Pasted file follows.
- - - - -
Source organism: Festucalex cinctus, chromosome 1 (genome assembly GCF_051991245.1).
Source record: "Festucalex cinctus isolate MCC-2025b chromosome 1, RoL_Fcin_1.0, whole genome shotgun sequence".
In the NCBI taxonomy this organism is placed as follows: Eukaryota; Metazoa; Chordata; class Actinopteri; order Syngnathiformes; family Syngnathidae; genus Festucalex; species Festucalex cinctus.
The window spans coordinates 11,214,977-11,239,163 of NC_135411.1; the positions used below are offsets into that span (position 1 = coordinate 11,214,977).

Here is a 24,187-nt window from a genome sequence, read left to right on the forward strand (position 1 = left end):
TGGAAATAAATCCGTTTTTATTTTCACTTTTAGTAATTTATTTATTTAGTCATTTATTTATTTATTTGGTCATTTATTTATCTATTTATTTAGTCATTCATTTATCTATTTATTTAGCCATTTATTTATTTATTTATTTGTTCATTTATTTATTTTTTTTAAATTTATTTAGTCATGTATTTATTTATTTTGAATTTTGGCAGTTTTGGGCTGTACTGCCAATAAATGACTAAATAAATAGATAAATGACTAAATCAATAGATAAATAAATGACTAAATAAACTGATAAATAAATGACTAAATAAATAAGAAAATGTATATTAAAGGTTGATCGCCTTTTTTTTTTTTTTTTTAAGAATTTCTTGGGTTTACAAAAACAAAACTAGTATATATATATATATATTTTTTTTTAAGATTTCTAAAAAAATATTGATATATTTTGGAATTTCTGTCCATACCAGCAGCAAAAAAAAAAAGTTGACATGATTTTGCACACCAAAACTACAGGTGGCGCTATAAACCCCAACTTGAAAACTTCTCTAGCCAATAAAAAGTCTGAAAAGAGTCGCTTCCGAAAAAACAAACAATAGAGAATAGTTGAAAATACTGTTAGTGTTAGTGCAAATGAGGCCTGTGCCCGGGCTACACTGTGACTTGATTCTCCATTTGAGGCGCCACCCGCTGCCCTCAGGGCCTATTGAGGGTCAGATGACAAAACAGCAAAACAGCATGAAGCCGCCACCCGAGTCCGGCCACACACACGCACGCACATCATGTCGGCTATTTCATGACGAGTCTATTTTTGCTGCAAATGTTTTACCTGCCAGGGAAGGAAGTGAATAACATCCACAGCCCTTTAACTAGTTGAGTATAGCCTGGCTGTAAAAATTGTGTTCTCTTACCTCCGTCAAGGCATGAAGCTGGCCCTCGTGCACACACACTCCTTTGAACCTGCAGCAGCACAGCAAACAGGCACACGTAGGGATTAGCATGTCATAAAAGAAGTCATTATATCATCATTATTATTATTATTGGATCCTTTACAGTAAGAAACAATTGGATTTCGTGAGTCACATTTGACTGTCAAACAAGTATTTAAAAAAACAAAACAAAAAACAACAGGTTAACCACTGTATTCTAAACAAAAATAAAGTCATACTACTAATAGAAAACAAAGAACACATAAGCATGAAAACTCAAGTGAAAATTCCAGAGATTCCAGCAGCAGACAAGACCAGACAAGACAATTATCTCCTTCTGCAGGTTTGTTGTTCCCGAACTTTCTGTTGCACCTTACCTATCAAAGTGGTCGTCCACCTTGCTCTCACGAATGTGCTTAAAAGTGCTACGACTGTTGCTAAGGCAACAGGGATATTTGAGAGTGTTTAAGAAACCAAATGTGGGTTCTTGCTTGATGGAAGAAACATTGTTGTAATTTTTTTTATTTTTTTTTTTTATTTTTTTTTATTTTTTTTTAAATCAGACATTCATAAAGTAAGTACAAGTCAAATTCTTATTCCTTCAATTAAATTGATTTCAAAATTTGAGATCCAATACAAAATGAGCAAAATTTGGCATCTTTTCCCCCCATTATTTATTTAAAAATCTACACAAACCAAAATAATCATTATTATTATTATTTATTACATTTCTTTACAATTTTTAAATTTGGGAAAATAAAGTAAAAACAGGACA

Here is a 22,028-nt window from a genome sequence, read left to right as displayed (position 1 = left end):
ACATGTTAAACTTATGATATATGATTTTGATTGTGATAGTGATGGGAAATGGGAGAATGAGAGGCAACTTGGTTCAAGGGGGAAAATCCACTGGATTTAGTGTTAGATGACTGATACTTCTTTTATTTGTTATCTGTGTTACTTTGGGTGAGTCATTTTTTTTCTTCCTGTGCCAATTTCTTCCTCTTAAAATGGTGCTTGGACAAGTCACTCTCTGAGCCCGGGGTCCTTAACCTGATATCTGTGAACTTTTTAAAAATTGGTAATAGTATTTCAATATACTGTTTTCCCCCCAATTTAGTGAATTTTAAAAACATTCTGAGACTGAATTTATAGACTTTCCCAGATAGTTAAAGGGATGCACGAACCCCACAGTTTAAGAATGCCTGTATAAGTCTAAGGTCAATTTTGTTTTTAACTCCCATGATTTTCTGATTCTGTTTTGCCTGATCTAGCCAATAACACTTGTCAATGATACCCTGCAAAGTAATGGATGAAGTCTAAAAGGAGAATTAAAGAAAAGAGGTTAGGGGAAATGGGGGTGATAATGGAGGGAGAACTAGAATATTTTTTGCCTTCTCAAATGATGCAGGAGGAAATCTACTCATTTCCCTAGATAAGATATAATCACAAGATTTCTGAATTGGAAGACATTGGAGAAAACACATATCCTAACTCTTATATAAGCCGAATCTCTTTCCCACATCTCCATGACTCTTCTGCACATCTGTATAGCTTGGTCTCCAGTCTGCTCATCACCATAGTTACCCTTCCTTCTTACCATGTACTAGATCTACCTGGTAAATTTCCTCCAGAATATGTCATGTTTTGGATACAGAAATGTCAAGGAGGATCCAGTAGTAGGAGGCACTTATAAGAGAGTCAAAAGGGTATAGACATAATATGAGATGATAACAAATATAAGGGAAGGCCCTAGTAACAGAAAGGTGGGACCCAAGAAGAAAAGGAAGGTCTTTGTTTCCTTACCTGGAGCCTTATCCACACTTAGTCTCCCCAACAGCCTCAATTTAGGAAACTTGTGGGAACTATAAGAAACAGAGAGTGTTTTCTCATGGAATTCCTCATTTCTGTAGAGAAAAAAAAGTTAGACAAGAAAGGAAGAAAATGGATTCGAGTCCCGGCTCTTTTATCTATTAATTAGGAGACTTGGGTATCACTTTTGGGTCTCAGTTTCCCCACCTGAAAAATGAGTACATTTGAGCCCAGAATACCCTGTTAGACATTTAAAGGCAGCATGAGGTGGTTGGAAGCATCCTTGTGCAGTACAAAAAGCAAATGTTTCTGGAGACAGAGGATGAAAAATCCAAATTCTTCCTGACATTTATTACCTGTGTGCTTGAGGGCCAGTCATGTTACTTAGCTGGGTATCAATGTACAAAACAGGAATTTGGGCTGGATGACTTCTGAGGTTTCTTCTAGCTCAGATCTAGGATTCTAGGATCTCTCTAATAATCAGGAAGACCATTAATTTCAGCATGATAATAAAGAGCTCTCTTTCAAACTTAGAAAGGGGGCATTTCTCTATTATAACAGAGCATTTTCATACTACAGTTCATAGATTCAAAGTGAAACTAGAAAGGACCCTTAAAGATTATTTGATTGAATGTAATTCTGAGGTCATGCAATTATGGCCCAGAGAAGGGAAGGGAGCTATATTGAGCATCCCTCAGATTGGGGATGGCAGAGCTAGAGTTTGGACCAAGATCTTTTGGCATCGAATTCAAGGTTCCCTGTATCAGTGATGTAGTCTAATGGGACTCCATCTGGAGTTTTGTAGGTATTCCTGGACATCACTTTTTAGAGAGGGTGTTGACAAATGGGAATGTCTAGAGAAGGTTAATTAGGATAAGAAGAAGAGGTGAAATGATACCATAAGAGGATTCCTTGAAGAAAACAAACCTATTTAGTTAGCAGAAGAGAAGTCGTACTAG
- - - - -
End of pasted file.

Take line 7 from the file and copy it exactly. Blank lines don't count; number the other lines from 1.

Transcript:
Here is a 22,028-nt window from a genome sequence, read left to right as displayed (position 1 = left end):